Introduction to React testing
In the following post we will make a small example of test with react 18, we will talk in a general way about testing, the post is not intended to deepen each topic but to give a global overview.
As a summary we could say that testing our application is very important, since it allows us to be sure that the behaviors we test work properly. We can test from the most basic that can be functions, objects or very specific behaviors. Once this is assured we can test how they work as a whole, how they work consuming other services.
For this purpose, we can classify the tests into four groups:
- Unit tests: we test individual blocks, such as functions or components running on their own. Of these we write many to ensure that each small part of our application works. Usually our applications will have many.
- Integration tests: These are based on testing the integration of several blocks or functions. That when they work together they give the expected result. They are important and we usually focus more on unit tests, however it is good to test the integration of components.
- End to end tests: We test complete, working scenarios, these scenarios are much smaller than integration and unit scenarios, and parts of them are often done by hand.
- Static tests: seek to check for errors in the software at the development stage. This includes tests to verify compliance with coding standards within the team or project, as well as specialized tools to verify the developed code. For this we can use eslint. Typescript helps in this part.
In the example we will use we will only perform unit and integration tests. You can access the code in the github repository.
What should you test?
Now comes the question of what we should test, for unit tests we should focus on the smaller components that together make our entire application. This way we can know if each part works. The advantage of focusing on small tests is that we can perform very focused tests on the scenarios we need to test. It is also important to point out that having tests focused on evaluating a reason is very useful, since if a test evaluates several scenarios and fails, we will not know which of all the scenarios was the cause.
For this specific case, our project is organized as follows
Due to the organization of the components in this article we will show only the tests for the following components, but the rest of the tests can be found in the repository
- Unit Tests: of the basic parts of the application we will test, for this example we will test: 1) Redux: slices 2) UI components: that show the content that we pass as props, 3) Basic components: we will test that an item of the history list is generated correctly, that it works when we click on the delete button.
- Integration Tests: in this part we will test 1) the history component defining particular states to redux, here we will have to make sure that the elements are deleted and that they are not visualized. This is done with each element that is worked with redux. 2) We will make a complete test, when we enter a name, that updates the information of the last query and adds it to the history, that also is deleted when we click on delete.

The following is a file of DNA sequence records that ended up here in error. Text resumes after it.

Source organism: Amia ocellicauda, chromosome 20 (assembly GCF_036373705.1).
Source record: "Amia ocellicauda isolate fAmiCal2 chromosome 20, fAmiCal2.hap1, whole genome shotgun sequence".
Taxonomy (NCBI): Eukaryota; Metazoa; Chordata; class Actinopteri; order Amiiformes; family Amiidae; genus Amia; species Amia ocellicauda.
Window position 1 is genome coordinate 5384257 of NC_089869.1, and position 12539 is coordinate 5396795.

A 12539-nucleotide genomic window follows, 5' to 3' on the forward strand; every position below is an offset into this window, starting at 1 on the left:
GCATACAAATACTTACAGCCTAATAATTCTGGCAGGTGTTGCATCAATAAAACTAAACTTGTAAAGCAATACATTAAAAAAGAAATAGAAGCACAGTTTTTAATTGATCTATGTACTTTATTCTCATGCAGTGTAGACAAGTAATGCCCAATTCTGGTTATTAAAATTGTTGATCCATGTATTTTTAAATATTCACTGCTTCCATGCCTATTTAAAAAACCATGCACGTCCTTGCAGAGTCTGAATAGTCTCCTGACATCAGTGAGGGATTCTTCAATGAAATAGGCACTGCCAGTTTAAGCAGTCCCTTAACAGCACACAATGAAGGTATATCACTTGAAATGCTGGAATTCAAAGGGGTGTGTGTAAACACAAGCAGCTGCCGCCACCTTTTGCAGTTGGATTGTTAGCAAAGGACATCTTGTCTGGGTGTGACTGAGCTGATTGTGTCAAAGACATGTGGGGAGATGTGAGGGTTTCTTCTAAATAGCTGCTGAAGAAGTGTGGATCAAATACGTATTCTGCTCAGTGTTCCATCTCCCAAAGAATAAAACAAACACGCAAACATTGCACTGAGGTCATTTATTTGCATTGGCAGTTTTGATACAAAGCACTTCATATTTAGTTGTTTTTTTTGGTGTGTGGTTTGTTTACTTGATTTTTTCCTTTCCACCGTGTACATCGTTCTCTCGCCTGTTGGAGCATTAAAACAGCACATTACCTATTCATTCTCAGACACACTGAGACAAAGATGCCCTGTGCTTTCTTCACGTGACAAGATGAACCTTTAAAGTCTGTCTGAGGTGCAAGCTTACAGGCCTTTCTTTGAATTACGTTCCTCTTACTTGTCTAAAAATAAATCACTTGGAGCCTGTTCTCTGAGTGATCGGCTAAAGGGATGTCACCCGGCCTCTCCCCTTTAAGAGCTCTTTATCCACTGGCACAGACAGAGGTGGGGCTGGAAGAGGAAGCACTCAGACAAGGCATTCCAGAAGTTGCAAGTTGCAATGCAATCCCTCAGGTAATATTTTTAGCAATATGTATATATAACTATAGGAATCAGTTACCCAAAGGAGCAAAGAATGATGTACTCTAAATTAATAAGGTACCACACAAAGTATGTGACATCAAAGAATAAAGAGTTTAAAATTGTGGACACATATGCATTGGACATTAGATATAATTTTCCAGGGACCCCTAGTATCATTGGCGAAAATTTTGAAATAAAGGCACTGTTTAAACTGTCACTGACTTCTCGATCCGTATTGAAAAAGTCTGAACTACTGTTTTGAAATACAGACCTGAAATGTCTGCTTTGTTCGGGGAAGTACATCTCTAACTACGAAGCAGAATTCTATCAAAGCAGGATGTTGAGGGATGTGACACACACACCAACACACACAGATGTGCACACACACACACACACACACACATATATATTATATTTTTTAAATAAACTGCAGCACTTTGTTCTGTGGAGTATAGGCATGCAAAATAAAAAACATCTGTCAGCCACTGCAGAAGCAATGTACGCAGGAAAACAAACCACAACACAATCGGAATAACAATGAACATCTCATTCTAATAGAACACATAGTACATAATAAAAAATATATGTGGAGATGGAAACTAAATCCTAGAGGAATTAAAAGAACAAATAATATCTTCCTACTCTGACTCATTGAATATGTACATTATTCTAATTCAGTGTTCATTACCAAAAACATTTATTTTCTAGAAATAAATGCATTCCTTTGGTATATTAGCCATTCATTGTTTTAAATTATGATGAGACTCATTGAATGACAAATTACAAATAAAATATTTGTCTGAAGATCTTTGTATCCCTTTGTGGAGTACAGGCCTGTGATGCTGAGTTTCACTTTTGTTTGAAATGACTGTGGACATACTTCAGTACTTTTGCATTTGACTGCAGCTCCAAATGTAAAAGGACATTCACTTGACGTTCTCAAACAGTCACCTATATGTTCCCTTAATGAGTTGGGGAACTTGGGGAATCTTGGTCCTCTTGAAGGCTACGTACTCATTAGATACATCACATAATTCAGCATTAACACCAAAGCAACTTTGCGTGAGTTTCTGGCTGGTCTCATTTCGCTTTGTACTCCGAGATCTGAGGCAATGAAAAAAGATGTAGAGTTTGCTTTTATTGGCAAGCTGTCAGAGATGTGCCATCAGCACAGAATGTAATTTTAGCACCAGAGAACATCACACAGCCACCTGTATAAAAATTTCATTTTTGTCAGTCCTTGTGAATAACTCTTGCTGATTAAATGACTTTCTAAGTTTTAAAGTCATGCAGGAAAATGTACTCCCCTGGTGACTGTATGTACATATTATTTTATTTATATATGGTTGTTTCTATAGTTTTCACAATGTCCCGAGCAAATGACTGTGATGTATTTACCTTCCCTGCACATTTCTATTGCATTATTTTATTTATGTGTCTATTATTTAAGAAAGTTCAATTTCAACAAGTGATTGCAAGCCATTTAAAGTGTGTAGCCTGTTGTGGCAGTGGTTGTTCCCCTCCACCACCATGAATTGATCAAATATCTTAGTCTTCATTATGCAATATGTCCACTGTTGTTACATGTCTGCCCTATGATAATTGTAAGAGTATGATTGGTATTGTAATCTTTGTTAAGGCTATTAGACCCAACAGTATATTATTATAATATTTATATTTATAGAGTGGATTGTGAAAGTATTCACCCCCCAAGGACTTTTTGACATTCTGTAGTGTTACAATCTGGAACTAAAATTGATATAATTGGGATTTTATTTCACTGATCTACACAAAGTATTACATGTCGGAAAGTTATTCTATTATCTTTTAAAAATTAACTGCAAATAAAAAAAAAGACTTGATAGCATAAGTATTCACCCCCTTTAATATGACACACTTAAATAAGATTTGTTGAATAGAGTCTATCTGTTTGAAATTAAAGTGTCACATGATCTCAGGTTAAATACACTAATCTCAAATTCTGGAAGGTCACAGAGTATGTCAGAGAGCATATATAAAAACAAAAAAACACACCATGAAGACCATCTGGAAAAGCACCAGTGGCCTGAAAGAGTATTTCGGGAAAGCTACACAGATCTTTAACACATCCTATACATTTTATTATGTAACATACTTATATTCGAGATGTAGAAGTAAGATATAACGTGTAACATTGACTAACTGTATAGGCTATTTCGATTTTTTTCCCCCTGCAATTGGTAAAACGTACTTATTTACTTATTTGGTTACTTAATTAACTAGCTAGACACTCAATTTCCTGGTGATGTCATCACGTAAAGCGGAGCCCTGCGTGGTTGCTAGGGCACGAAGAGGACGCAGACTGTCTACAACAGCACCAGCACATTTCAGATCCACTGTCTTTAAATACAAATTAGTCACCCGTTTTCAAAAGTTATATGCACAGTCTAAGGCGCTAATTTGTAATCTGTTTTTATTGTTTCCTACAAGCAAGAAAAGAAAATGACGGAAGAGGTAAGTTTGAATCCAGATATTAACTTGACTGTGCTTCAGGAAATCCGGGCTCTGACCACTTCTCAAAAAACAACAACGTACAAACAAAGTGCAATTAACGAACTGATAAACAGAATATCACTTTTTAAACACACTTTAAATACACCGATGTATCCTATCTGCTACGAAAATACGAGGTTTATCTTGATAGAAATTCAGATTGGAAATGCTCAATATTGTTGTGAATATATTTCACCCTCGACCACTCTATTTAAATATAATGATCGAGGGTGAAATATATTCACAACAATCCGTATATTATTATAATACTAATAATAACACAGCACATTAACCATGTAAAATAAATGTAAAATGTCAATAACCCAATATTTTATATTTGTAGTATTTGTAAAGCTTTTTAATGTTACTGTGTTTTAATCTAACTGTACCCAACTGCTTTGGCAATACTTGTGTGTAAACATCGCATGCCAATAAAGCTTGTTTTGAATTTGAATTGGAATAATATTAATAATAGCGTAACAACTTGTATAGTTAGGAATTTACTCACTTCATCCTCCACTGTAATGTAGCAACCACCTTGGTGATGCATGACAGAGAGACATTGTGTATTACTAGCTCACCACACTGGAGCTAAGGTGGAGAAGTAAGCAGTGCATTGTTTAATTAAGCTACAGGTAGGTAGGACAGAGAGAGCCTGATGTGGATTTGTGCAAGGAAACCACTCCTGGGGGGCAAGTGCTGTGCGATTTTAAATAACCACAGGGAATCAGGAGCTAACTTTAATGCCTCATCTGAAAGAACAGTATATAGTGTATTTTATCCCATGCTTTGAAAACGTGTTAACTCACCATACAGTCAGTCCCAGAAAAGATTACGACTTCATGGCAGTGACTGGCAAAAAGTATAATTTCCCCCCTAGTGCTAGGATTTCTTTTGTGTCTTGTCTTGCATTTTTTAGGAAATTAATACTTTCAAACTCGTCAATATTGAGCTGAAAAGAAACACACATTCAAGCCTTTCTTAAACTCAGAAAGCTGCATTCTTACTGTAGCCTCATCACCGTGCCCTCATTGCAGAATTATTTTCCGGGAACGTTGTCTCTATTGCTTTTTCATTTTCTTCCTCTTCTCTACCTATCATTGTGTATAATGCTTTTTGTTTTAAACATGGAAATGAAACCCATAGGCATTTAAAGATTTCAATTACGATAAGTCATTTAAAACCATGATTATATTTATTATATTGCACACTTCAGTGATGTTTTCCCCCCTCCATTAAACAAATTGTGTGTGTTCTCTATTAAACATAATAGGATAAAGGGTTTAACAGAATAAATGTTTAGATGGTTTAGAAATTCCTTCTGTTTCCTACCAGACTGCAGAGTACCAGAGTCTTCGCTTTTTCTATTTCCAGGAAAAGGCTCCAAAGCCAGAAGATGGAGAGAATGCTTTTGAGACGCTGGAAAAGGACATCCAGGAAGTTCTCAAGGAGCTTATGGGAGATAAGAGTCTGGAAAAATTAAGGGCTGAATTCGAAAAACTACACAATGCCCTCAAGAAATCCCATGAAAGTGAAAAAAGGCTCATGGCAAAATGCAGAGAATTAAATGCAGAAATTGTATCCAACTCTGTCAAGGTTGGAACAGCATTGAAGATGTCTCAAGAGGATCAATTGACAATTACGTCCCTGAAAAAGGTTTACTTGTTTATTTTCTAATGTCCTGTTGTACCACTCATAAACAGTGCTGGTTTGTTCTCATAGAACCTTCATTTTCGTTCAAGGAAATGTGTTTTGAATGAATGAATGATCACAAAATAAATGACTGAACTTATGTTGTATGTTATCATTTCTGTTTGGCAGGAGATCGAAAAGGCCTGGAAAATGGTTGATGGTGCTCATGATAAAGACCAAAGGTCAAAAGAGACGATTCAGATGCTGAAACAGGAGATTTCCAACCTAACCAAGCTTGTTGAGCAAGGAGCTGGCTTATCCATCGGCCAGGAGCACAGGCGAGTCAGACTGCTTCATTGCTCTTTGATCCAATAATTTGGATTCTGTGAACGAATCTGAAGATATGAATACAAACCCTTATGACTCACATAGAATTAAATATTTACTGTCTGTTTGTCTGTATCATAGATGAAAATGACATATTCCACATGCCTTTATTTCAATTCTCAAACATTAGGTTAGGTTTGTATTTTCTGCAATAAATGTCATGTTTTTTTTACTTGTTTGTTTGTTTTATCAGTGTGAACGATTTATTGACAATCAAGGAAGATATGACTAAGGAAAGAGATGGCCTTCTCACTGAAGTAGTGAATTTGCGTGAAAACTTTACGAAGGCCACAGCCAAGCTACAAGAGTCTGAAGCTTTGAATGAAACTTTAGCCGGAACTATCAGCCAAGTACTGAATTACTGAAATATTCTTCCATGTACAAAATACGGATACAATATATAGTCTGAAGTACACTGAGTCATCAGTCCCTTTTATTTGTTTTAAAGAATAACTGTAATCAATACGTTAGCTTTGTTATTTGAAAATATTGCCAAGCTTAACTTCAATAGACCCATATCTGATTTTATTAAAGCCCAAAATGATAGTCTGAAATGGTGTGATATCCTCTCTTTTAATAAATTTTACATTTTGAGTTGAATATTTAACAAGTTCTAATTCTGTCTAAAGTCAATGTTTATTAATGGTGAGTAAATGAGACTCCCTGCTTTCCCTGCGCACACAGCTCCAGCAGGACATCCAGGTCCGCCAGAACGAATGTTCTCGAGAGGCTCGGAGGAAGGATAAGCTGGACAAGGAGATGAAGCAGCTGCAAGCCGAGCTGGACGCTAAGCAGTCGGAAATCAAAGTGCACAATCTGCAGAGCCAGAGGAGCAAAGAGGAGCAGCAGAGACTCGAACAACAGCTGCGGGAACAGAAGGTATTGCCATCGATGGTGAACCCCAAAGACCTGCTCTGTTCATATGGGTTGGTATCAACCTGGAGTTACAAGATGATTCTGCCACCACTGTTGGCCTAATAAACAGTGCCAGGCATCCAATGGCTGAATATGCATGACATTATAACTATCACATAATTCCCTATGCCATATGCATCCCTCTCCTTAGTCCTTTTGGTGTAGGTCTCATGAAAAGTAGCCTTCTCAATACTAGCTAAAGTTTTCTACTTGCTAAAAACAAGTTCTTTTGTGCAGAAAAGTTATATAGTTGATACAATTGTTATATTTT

Planning how to perform our tests
Now comes the part of implementing our tests for this we will say that in general we must establish a context or an initial configuration that will serve as a reference. With a defined context we can execute or trigger events in our program and thus be able to predict the output. Finally we must verify that the output we have is as expected. In general we can say that we must base our tests on the three A’s, which are:
- Arrange: define the initial configuration of our test, the environment and initial conditions. For this we can use two important behaviors, “BEFOREEACH” and “AFTEREACH”. These are used to create a general context for all the tests that are part of a “SUITE” and in the same way reset the context or clean it for the following ones.
- Act: execute the logic of what needs to be tested.
- Assert: compare the result of our tests if it is what we expected.
Organizing our tests
To organize our tests we can use “TEST SUITE” which allows us to group a set of tests, and within this suite we can have many tests, as shown below:
Something important is that our tests allow us to read and inform us about what we are testing, for that we can use words like “SHOULD” and tell us something.
For example, if we read the first test with everything and the suite indicates that
“GENDER COMPONENT > SHOULD DISPLAY MESSAGE FOR WAITING THE FIRST DATA FETCHED”
If we have a failure in the test, it gives us a very good indication of what is not being done, where and how to fix it in a very easy way, as shown below:
That is the importance of grouping our tests, and that both the grouping and the tests have appropriate names to facilitate error correction.
Defining our test environment in React
We need a tool to test our tests and test results. In addition to this we need a tool to simulate the rendering of our application and all its components, in this case we will use:
- React testing library
If the project was created with NPX the dependencies are installed by default, but if you created the project by hand the dependencies we need to install are:
npm install --save-dev @testing-library/jest-dom @testing-library/react @testing-library/user-event
Our files for conversion must be called component.test.js, with the extension .test.js, in this way react recognizes that they are tests and will execute them as such.
To run our tests we must:
Testing redux and components
If you want to try the tests and review you can see the following repository. There we test redux and the components as shown below:
In a following article we will perform a step-by-step test.